Lars H Lindholm is Professor and Director at Umeå University, Sweden
In 2009, the Swedish Research Council (SRC) advertised funding for five research schools (SEK 15 million each, about CAD 2,5 million). One of these was in General Practice. All universities competed but Umeå University received the grant for 2010-14/15, after having formed a network with Gothenburg and Linköping universities. The other four faculties of medicine (Uppsala, Lund, Örebro and Karolinska in Stockholm) joined later. The SRC has prolonged the time of the school project but without extra funding. All seven faculties have, however, supported the research school financially for 2016-18, so the research school will continue (at least) until mid 2019. Moreover, the Country Councils – running most of the health centres in Sweden – have generously allowed the research students 20-25% reduction of their working hours (with full salary) during two or more years, when they participate in the research school.
The general aim of the Swedish research school is to develop and increase research in General Practice. The specific aim is to establish a new generation of well educated researchers in general practice with ability to collaborate with centres of excellence overseas.
The school offers research students:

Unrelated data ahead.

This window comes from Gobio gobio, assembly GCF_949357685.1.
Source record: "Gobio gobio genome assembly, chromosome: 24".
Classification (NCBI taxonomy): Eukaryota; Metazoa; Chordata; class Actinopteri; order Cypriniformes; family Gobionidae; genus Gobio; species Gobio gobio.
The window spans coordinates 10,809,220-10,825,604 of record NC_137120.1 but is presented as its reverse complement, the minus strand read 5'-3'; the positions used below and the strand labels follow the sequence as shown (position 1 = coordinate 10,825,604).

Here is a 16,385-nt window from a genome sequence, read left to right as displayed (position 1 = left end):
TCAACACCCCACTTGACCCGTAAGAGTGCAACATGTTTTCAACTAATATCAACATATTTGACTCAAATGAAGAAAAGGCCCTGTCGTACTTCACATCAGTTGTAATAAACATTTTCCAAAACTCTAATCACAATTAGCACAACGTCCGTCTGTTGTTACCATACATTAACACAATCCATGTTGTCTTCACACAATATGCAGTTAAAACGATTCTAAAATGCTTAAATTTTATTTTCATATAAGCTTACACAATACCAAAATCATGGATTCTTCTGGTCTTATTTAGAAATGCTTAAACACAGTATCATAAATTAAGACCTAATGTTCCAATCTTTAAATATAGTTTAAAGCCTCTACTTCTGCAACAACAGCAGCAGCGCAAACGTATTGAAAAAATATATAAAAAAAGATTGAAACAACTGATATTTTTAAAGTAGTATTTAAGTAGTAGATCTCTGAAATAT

- Education which others don’t give, which includes monthly seminars on a variety of topics relevant to research in primary care over 2-3 years; advanced residential courses on research methodology, implementation of research, screening and prevention; and workshops planned after requests by the research students e.g. on advanced regression analyses
- Help to build networks
- Experience of international teaching with the possibility to do a three-month “pre-doc” at at a centre of excellence overseas
- 30% of their education online via the Internet
The school also gives the students three unique opportunities:
- Research collaborations overseas
- Access to many senior scientists from outside the home universities. Teachers come from many centres of excellence around the world, e.g. the universities of Cambridge (UK), Oxford (UK), and Southampton (UK), National Institute of Health, NIH (USA), The Lancet (UK), The George Institute (Sydney, Australia), the Baker Institute (Melbourne, Australia), and the National Institute of Population Health (Auckland, NZ).
- Personal tuition on writing research and getting it published in good medical journals
26 research students have so far defended their theses and 14 have made a “pre-doc” overseas, mostly in Australia, New Zealand, and USA, with another five on their way out during 2016-17. The annual assessment made by the research students have been very positive indeed and the 26 dissertations have gone very well. Several of the research students who have made “pre-docs” have been invited back to carry out a longer “post-doc” excursion.
Two of the research school’s senior teachers (Dr. Stuart Spencer, Senior Executive Editor at The Lancet, 2011 and Professor Simon Griffin, Cambridge, 2016) have been awarded an Honorary Doctorate of Medicine at Umeå University. The Director of the school (that’s me) was awarded the Gold Medal of Merit and Excellence in Research by Umeå University, 2013. Richard Horton, Editor of The Lancet, wrote a comment about the research school after visiting the autumn meeting in 2014.
Editor’s note: This is the third in a series of 8 blogs about international collaboration in strengthening primary care research, ahead of the #SAPCASM2016 conference in Dublin, Ireland